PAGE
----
Interactive communication as an element of student success in online college math courses

Rita Sowell, Tennessee State University

Abstract

This study investigated the relationship between interactions and success of the student in online math courses. The population was all online math courses offered at Volunteer State Community College. The sample consisted of 209 online math students enrolled in courses taught by the researcher during the fall 2007, spring 2008, and fall 2008 semester, including developmental math courses and college algebra classes. Emails from student-to-instructor, emails from instructor-to-student, discussion postings made by the student, discussion postings made by the instructor, number of times the student accessed the course, and when a student accessed the course for the first time were considered as interactions. Each email was classified as academic, social, or technical. Each student discussion posting was an introduction, homework/quiz/test question, or a general posting. Success of the student was measured by the numerical final average. A regression analysis was calculated for each of the dependent variables to the independent variable. The independent variables were the interactions and the dependent variable was final numeric average. A significant relationship was found between the number of emails the student sent to the instructor, the number of emails the instructor sent to the student, and the success of the student. A significant relationship was found between the number of academic and social emails sent from the student, the number of social emails sent from the instructor, and the success of the student. There was a significant relationship found between the number of introduction and homework/quiz/test postings made by a student, the total number of student discussion postings, and the success of the student. A significant relationship was found between the total number of times students accessed the course and the success of the student. Recommendations for professional practice include: (1) Training for faculty teaching online courses on the different types of interactions, course management systems, ancillary software, different ways to use the discussion board, and how to create a sense of community within an online math course; (2) Training for course designers on the importance of interactions and how to create courses that encourage interaction. ^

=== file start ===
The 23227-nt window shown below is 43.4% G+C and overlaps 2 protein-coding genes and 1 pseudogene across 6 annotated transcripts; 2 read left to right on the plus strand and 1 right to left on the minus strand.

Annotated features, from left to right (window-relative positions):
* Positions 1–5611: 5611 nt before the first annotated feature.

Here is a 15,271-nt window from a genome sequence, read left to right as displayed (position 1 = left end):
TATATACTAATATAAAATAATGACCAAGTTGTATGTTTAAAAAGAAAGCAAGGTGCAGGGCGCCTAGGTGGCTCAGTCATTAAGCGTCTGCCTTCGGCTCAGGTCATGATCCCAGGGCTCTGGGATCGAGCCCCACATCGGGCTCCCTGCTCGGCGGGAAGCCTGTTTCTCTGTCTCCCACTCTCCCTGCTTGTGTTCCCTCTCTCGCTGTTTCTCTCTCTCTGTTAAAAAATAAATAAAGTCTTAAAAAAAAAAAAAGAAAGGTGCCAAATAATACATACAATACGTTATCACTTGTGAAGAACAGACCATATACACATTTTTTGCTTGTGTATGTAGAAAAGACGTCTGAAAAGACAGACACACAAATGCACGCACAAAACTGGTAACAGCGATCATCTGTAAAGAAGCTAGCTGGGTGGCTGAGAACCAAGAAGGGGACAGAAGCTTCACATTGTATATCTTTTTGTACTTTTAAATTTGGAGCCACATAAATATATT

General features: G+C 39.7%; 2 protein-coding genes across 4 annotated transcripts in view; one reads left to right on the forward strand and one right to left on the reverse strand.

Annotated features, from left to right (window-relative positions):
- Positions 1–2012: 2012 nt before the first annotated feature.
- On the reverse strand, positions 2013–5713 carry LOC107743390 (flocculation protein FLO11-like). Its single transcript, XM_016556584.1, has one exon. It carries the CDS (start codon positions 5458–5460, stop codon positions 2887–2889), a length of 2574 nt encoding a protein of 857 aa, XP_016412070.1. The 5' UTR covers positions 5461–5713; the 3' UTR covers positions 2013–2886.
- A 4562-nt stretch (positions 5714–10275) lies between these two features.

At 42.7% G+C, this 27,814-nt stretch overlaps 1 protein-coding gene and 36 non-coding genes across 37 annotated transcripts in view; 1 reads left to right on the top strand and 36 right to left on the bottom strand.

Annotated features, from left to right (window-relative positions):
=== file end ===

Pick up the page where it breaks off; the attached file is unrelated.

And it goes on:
Subject Area

Education, Mathematics

Recommended Citation

Rita Sowell, "Interactive communication as an element of student success in online college math courses" (2009). ETD Collection for Tennessee State University. Paper AAI3356172.
http://digitalscholarship.tnstate.edu/dissertations/AAI3356172

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